Anna Karenina and War and Peace are both very romantic novels. They’re probably not any longer than Gone With the WInd, and people who see you reading one of them will be much more impressed with your reading choices. Kitty and Levin and Natasha and Pierre are both very romantic couples, not without their share of obstacles to a perfect marriage.

Kristin Lavransdatter by Sigrid Undset. Kristin also begins her story as an innocent, but she makes choices as a teenager that set the course of her life. Again, the choice is between established expectations and passion. Kristin chooses the passion, and the rest of this 1000+ page novel in three parts demonstrates the consequences, good and evil, of that decision.

Christian Science Monitor: What Authors Read on Valentine’s Day.

All moms need a little romance in their lives. I think I’ll buy a copy or two of one of these romances to give to a friend for Valentine’s Day.

14 Comments

  • Camille says:

    I’ve only read a few of these. What a great list!

  • Since I agree with you that all the books on this list (that I have read) are truly wonderful, I’m adding Age of Innocence to my TBR pile (I hope it doesn’t fall over). But I have to say that War and Peace is certainly longer than Gone With the Wind. But probably not longer than Kristin Lavransdatter, which was terrific.

  • Diana says:

    Lovely post, and I’ll check out some of these. I am always wondering about the customers, all elderly women, who come into the store and leave with stacks and stacks of used Harlequin romances. They’ll return in a month to swap them for more of the same. They never even look at anything else in the store. What could a 70-something, 80-something woman see in these repetitive, formulaic stories? I’m baffled.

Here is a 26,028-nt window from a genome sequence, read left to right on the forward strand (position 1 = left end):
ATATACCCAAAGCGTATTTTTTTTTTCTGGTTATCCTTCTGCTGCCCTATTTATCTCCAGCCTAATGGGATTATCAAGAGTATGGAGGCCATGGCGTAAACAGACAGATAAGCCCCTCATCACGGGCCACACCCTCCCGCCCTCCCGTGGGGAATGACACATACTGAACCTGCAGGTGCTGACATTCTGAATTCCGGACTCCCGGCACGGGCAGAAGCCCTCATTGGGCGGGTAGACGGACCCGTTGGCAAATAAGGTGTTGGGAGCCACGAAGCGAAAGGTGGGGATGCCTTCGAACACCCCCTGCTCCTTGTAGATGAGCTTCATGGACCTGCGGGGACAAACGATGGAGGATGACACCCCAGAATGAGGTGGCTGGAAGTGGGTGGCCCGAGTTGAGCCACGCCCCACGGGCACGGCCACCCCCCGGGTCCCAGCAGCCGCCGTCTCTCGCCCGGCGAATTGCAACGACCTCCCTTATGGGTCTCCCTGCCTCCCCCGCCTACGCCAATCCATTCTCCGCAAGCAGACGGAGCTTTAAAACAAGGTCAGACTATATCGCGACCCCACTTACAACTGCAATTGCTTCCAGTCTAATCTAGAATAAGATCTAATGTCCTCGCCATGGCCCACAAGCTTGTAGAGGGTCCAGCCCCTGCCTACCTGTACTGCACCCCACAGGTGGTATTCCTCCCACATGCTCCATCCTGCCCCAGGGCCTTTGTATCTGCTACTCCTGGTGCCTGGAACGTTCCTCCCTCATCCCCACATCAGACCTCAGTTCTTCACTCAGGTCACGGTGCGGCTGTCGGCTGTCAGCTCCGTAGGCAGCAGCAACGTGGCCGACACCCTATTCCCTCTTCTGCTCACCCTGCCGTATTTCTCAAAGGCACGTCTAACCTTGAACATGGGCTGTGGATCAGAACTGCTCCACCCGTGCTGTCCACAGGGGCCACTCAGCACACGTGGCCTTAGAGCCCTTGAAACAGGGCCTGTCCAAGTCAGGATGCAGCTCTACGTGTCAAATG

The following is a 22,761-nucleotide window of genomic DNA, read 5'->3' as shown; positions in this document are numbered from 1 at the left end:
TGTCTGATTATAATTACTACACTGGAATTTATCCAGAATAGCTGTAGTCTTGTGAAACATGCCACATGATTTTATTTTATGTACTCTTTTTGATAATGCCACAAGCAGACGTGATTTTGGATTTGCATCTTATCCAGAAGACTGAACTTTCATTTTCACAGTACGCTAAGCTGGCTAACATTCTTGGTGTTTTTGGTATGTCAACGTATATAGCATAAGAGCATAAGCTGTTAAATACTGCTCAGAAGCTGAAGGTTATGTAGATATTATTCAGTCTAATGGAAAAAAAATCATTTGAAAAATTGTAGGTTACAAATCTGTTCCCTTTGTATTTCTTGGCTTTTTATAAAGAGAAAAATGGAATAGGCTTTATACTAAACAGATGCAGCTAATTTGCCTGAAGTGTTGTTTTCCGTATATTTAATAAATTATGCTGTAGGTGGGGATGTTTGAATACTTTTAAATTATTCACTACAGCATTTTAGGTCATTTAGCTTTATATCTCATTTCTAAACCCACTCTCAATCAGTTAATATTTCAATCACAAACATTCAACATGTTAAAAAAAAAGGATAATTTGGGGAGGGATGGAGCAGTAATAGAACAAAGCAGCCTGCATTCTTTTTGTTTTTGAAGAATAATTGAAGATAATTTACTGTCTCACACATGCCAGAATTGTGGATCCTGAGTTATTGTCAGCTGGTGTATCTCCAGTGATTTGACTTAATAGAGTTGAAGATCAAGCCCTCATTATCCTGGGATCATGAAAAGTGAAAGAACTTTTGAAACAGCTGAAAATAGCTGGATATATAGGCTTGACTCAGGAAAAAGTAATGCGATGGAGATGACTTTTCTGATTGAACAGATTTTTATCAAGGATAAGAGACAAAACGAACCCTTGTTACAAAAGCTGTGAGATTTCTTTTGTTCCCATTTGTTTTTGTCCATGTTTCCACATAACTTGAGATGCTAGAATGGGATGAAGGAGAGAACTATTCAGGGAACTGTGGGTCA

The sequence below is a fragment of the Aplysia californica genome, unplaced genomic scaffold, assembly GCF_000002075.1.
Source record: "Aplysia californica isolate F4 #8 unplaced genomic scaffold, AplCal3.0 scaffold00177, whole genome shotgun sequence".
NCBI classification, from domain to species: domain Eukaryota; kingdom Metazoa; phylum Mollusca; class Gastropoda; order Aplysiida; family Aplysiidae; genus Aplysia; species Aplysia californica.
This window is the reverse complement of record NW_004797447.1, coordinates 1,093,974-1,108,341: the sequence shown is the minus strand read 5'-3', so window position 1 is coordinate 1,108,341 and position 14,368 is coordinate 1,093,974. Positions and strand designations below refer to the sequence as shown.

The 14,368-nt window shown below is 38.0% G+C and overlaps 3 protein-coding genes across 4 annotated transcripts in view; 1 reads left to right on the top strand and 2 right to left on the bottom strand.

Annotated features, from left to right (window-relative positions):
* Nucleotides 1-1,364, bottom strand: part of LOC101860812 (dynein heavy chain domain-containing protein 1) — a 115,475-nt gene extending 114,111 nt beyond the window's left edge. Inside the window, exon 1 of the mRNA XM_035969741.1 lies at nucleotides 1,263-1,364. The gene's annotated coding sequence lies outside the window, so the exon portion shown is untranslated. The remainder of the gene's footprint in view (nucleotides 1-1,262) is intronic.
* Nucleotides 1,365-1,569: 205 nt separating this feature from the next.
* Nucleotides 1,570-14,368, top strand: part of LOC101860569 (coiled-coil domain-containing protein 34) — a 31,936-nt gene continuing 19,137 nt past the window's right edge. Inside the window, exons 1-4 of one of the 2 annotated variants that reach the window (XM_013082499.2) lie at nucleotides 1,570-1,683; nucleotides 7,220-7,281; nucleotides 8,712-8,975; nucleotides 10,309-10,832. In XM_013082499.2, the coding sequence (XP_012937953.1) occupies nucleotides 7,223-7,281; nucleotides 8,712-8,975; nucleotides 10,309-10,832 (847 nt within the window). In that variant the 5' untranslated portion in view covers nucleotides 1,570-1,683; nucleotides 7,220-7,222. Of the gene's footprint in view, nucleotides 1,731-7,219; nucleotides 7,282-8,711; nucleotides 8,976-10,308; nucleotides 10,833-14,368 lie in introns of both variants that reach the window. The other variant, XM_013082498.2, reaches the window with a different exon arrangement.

• Danielle says:

    I am contemplating reading Kristin L. after I finish W&P (which I am determined to try and do in March). I have been wanting to read it for some time now! Thanks for the list and the CSM link, too!

  • Betsy says:

    great list! I hadn’t heard about the L’Engle one. I’ll definitely look for that!

  • Great suggesions! I’ve read several of these, but several I haven’t. I’m going to have this list in hand the next time I go to the library!

  • blest says:

    I’m reading CS Lewis’ Letters (vol 3) at the moment. There are many in there to Sheldon Van Auken – answering his questions before his conversion, and then on through the death of his wife and beyond.

  • Lynn says:

    I’m still snickering over the term “Bodice Rippers”. Classic.

  • Miz Booshay says:

    My favorite romantic book is called Seventeenth Summer :o)

    Thank you for the recommendations. I have read and loved many of your selections.

  • 3M says:

    I’m planning to read Kristin Lavransdatter as one of my Chunksters. Love Letters and A Severe Mercy may go on this year’s TBR pile as well. Thanks!

  • Sheila says:

    I have Age of Innocence but I haven’t read it yet. Good to know that it is a romance.

    I’ve read a lot of the others!

  • hopeinbrazil says:

    I heard about Prince of Foxes last year and now you’ve piqued my interest even more.

  • Barbara H. says:

    I’ve heard of The Age of Innocence, but not enough to want to check it out until now.

    One of my favorite literary romances is Jane Eyre’s. Not in the beginning – Mr. Rochester is a bit too mercurial for me – but in the end, her description of their marriage is just lovely. And I like her sticking to her guns and not comprising her principles.

    Another favorite romance, though the book itself is not a romance, is Sidney Carton’s in A Tale of Two Cities. It’s totally unrequited yet leads him to make the ultimate sacrifice for her happiness.

  • […] Severe Mercy by Sheldon VanAuken.  Sherry has blogged about it numerous times that I can recall (here and here, at least), and I’ve seen it several other places, […]